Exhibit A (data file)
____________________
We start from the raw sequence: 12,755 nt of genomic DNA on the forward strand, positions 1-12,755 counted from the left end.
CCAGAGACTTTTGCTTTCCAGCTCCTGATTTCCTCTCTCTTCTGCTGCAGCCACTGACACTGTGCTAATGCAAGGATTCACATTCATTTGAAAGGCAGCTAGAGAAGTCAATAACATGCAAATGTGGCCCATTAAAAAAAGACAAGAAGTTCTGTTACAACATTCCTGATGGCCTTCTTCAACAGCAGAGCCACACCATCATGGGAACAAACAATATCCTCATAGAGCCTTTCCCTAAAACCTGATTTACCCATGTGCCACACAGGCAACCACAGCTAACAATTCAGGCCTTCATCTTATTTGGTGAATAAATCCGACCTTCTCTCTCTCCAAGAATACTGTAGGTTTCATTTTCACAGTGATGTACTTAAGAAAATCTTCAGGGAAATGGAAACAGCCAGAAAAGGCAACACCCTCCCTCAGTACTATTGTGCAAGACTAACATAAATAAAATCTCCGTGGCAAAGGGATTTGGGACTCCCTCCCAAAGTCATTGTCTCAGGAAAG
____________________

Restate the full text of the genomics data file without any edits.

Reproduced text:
We start from the raw sequence: 12,755 nt of genomic DNA on the forward strand, positions 1-12,755 counted from the left end.
CCAGAGACTTTTGCTTTCCAGCTCCTGATTTCCTCTCTCTTCTGCTGCAGCCACTGACACTGTGCTAATGCAAGGATTCACATTCATTTGAAAGGCAGCTAGAGAAGTCAATAACATGCAAATGTGGCCCATTAAAAAAAGACAAGAAGTTCTGTTACAACATTCCTGATGGCCTTCTTCAACAGCAGAGCCACACCATCATGGGAACAAACAATATCCTCATAGAGCCTTTCCCTAAAACCTGATTTACCCATGTGCCACACAGGCAACCACAGCTAACAATTCAGGCCTTCATCTTATTTGGTGAATAAATCCGACCTTCTCTCTCTCCAAGAATACTGTAGGTTTCATTTTCACAGTGATGTACTTAAGAAAATCTTCAGGGAAATGGAAACAGCCAGAAAAGGCAACACCCTCCCTCAGTACTATTGTGCAAGACTAACATAAATAAAATCTCCGTGGCAAAGGGATTTGGGACTCCCTCCCAAAGTCATTGTCTCAGGAAAG